Who was watching the ticking time bomb in the pension industry?

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Ask questions about responsible investing and it’s striking how well people who are otherwise financially savvy know it. Hey, we’ve all been on a crash course over the past few days – including the pound, the gilt market and the Chancellor of the Exchequer.

Yet even those immersed in this corner of the retreat world have valuable difficult answers. Is the market big? How fast did he grow? What is the derivative exposure within it? How has the leverage increased?

“In terms of who’s doing what business and with what leverage, I don’t think anyone in the market has a particularly good picture,” said Simeon Willis of consultancy XPS Pensions.

Take a step back from this week’s crisis intervention by the Bank of England to calm the gilt market. LDI makes perfect sense for a pension fund. Basically, it involves buying assets, often government bonds, to meet future liabilities. Perhaps £1.5 trillion of liabilities, although no one seems quite sure, is covered using LDI.

Some of that money will use leveraged derivatives, like interest rate swaps or reverse repos, to match liabilities and protect against market moves. Defined benefit pension funds have been pushed in this direction by none other than the government. “Government pressure for de-risking programs has encouraged financial engineering to get the most out of assets,” says Patrick Bloomfield, a partner at consultancy Hymans Robertson.

To take a simplified example, a pension fund buys £100 worth of gilts and then resells them to a bank with an agreement to buy them back in a year at a specified price. (Collateral is due on the transaction depending on whether the gilts go up or down.) The fund takes the £100 it got for its gilts and does it again: another £100 worth of gilts, another repo transaction. And even. And even.

The result is that when gilts fall, the fund is forced to make margin calls on several hundred pounds worth of contracts against its original £100 worth of gilts. A sharp drop causes a collateral rush, triggering more sales and downward pressure on prices. On Tuesday, before the BoE stepped in, there was a liquidity crunch: some funds couldn’t get cash fast enough to meet increasingly urgent collateral demands.

Regulators were aware of the growing use of these derivatives, described this week as a ticking time bomb by the boss of Next. A 2019 survey for The Pensions Regulator and the BoE found that almost half of the schemes surveyed had increased their use of leverage. Pension funds can make their own deals, but many invest through pooled vehicles, managed primarily by Legal & General, BlackRock or Insight. The leverage allowed varied, at that time, from an alarming 1 to 7 times.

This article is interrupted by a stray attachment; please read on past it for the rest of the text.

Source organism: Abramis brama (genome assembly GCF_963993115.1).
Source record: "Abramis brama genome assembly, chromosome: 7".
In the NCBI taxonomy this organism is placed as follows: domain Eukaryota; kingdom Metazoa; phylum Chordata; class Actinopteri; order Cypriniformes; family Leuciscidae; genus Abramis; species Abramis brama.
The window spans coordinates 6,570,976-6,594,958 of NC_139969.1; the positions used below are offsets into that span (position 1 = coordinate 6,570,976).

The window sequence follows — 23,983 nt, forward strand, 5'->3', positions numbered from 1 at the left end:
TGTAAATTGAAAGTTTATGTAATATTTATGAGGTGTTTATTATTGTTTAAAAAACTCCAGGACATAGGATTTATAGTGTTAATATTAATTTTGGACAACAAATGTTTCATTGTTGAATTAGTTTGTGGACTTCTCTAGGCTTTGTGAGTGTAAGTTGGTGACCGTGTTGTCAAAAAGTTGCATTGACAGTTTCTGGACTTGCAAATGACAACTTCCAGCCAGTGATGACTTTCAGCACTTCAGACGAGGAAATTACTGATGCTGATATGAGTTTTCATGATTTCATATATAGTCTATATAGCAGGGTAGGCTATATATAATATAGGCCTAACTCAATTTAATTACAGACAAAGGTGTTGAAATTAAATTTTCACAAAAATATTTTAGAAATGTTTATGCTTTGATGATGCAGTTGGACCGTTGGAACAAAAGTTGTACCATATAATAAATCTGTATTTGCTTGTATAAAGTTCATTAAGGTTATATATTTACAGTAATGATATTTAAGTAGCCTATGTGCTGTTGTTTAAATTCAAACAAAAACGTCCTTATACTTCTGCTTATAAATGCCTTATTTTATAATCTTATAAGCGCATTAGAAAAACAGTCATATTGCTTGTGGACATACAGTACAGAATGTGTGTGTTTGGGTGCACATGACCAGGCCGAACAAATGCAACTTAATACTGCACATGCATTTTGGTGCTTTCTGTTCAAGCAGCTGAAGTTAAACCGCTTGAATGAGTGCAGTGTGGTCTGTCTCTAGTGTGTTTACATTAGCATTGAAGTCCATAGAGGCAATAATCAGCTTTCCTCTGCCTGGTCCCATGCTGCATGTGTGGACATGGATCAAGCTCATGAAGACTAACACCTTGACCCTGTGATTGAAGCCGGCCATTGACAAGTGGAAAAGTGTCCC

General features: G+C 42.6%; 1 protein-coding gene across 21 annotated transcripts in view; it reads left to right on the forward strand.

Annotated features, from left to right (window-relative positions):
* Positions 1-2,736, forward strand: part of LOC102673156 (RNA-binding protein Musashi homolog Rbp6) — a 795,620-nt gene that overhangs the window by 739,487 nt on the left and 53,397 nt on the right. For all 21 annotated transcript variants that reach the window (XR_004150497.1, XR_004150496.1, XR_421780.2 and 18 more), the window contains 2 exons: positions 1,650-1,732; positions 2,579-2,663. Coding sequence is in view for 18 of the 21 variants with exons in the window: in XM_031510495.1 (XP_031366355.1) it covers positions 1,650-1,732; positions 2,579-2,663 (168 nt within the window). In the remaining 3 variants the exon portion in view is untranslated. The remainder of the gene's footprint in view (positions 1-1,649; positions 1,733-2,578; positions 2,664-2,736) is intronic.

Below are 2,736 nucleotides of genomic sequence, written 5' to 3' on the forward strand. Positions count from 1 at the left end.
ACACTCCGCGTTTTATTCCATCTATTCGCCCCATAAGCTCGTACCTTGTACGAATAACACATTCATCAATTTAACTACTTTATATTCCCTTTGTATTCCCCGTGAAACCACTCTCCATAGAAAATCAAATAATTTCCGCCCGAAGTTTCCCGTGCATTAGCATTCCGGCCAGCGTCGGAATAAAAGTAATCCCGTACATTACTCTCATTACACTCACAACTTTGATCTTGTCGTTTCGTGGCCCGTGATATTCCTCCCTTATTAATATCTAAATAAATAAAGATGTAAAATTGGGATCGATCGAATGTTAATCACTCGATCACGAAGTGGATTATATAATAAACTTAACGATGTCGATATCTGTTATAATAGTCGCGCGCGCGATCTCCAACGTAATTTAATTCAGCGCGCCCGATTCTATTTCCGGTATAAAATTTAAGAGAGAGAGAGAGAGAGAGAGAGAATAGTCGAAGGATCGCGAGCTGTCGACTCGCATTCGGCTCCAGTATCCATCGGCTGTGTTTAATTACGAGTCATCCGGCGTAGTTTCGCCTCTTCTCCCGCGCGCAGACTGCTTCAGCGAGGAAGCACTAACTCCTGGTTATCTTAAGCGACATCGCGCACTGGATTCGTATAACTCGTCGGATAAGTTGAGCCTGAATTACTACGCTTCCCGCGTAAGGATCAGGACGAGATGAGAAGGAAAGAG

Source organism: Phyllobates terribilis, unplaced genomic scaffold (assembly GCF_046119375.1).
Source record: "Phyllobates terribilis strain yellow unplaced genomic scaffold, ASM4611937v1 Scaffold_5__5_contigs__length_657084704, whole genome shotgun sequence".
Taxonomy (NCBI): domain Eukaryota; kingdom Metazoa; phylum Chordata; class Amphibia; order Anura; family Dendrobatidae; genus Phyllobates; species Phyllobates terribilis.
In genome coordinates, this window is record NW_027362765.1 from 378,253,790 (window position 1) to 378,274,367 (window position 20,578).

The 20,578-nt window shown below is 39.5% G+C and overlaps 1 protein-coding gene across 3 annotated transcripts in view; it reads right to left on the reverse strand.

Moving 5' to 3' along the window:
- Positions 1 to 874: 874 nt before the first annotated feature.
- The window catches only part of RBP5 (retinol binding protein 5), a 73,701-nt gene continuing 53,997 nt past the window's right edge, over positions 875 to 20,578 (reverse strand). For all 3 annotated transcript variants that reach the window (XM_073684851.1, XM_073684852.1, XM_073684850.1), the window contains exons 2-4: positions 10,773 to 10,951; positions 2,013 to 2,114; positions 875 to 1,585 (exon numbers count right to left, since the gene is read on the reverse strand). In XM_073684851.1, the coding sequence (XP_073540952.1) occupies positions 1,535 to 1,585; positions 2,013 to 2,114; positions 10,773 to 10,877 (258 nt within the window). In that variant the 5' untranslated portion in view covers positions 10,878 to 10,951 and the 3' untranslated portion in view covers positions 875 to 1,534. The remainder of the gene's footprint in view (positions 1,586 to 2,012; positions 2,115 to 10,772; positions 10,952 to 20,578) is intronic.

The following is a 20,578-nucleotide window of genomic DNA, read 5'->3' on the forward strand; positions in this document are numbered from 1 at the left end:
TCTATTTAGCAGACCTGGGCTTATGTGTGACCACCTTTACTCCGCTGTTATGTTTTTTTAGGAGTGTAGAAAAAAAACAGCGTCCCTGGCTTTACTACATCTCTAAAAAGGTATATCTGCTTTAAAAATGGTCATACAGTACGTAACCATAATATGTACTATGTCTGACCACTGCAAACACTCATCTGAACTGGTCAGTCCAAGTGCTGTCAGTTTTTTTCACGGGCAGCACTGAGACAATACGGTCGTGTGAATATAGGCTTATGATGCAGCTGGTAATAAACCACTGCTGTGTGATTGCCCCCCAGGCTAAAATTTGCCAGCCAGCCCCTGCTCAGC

Oddly, this work has not been updated. The pensions watchdog says the funds don’t provide the information, even on leverage, as part of their annual filings (and no one apparently thought to ask).

The BoE, which monitors system-wide risk, conducted a one-time stress test in 2018 and concluded that there appeared to be “no major systemic vulnerabilities.” But he added that “more comprehensive and consistent monitoring is . . . required” and that “the data currently communicated to supervisors of non-banking institutions is not sufficient to measure the risks associated with the leverage effect”.

There’s a definite whiff of a collapsing bargain here between different watchdogs, each trained to their own problem. LDI funds are generally offshore. The regulation of asset management companies is carried out by the Financial Conduct Authority, which has been talking to them since July. The BoE, which oversees banking counterparties in transactions, was clear that this market could cause problems despite everything clear in 2018: a 2021 article on the “cash rush” at the start of the pandemic mentions the role of “ LDI investors facing margin calls”. At the very least, regulators have collectively identified a vulnerability but haven’t fully addressed it.

It would be too convenient to simply blame the watchdogs. Let’s be clear: if the government puts a bomb under the gilt market, then someone somewhere is going to explode. The sell-off since last Friday’s “mini” budget was 2.5 times that seen during the 2020 run for cash, far exceeding what was considered an extreme stress test in 2018.

Regulators may seem uncoordinated or slow to focus on the potential implosion of this murky corner of the pension world. But it was ultimately the government that lit the fuse.

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